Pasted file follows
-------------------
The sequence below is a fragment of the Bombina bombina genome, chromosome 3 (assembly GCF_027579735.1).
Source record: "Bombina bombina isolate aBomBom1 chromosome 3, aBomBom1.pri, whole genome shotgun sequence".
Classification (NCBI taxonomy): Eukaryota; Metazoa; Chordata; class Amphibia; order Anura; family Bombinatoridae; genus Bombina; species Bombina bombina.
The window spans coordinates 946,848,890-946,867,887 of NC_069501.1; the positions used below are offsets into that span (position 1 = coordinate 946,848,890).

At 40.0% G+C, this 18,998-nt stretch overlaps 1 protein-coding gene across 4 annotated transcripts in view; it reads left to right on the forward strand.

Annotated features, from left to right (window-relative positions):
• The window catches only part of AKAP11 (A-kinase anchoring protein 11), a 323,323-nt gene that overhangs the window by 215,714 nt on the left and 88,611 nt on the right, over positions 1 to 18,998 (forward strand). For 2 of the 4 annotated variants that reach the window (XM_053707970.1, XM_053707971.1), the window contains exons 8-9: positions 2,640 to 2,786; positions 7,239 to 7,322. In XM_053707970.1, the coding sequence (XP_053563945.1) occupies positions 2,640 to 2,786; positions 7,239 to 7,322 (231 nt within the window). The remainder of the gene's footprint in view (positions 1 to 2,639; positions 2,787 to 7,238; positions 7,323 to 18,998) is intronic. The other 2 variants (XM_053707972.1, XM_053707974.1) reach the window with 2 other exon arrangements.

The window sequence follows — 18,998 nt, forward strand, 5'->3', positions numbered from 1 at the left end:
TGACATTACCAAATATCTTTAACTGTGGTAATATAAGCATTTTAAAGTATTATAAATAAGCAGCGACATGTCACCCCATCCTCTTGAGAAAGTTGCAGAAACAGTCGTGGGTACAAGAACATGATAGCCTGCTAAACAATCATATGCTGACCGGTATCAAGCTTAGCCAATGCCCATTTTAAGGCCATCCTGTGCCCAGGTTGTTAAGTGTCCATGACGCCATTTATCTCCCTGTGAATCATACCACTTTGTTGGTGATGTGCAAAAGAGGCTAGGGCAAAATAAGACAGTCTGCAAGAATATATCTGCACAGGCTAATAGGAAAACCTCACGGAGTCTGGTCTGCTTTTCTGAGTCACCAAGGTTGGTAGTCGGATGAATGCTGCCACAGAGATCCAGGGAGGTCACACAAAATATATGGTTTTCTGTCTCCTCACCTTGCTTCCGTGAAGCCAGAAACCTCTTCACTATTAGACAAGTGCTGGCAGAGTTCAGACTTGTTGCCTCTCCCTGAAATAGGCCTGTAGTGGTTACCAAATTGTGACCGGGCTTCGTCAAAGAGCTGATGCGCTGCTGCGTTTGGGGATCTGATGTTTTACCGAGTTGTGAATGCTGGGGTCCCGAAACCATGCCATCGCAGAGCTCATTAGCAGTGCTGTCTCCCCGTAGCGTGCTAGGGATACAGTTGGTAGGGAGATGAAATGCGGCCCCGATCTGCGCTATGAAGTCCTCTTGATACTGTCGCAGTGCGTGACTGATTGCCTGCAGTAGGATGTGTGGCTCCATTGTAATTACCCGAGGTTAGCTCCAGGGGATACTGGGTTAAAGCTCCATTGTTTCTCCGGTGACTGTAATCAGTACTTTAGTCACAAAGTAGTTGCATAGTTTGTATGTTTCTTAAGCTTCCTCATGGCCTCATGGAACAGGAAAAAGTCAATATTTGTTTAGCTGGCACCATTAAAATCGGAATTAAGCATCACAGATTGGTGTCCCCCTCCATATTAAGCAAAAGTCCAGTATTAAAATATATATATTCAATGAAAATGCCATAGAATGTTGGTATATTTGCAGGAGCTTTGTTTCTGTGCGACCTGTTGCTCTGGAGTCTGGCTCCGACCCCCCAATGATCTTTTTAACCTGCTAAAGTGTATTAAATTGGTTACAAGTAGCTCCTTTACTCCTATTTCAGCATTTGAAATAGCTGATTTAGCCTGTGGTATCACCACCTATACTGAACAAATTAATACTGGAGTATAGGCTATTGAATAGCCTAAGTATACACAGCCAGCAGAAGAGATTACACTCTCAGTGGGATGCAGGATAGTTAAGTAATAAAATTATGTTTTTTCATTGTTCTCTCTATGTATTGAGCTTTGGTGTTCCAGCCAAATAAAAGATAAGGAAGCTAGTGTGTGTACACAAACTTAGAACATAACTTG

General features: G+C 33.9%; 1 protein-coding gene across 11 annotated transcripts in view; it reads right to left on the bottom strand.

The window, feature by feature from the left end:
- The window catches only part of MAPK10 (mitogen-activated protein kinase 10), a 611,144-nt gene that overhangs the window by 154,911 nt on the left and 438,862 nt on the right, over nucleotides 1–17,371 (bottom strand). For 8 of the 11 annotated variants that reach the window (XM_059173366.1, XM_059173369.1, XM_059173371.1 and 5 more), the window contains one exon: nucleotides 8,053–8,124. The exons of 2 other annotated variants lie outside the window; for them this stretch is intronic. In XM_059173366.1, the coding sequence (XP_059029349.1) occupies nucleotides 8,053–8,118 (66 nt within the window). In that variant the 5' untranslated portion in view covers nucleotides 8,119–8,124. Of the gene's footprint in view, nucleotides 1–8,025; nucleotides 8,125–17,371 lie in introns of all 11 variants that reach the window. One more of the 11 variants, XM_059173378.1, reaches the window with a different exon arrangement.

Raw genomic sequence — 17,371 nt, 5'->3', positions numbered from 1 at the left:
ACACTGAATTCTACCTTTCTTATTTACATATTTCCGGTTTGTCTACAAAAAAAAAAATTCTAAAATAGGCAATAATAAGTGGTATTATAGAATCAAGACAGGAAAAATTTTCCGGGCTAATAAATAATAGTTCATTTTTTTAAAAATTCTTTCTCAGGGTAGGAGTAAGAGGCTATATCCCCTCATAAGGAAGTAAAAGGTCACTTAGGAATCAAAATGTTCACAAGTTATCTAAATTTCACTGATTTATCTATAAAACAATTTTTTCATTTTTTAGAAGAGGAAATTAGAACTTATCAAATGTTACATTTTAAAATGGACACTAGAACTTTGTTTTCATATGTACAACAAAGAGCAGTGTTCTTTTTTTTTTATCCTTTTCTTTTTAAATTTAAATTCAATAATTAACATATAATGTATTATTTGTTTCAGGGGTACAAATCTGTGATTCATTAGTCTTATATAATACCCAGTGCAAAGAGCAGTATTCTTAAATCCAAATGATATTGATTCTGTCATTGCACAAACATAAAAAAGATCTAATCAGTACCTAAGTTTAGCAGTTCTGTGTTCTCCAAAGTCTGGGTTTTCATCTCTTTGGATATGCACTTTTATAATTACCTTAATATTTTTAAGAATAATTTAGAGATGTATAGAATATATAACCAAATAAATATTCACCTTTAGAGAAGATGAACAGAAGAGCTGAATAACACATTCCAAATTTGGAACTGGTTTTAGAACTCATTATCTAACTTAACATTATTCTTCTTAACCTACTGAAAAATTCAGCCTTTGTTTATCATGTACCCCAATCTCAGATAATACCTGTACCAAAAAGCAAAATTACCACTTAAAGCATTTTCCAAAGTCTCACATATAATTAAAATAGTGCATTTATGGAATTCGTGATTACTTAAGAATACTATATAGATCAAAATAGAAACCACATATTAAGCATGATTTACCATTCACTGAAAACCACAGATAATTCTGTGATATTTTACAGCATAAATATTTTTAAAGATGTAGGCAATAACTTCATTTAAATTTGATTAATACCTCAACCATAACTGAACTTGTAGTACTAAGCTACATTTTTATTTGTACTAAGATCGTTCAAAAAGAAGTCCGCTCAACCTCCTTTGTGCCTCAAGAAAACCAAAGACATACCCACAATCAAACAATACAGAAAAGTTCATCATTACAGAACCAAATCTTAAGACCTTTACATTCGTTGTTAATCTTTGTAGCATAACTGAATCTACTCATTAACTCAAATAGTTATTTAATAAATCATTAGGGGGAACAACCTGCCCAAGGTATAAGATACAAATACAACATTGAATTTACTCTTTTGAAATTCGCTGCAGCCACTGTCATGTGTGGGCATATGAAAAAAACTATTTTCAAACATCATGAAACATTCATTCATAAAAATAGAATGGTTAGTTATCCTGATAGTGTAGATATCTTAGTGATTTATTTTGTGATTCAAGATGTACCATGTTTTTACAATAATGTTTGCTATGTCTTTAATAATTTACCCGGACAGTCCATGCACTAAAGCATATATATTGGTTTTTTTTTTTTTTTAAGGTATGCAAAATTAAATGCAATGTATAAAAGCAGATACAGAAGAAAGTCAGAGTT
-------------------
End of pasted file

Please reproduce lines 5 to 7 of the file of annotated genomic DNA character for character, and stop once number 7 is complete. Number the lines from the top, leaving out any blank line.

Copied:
At 40.0% G+C, this 18,998-nt stretch overlaps 1 protein-coding gene across 4 annotated transcripts in view; it reads left to right on the forward strand.

Annotated features, from left to right (window-relative positions):
• The window catches only part of AKAP11 (A-kinase anchoring protein 11), a 323,323-nt gene that overhangs the window by 215,714 nt on the left and 88,611 nt on the right, over positions 1 to 18,998 (forward strand). For 2 of the 4 annotated variants that reach the window (XM_053707970.1, XM_053707971.1), the window contains exons 8-9: positions 2,640 to 2,786; positions 7,239 to 7,322. In XM_053707970.1, the coding sequence (XP_053563945.1) occupies positions 2,640 to 2,786; positions 7,239 to 7,322 (231 nt within the window). The remainder of the gene's footprint in view (positions 1 to 2,639; positions 2,787 to 7,238; positions 7,323 to 18,998) is intronic. The other 2 variants (XM_053707972.1, XM_053707974.1) reach the window with 2 other exon arrangements.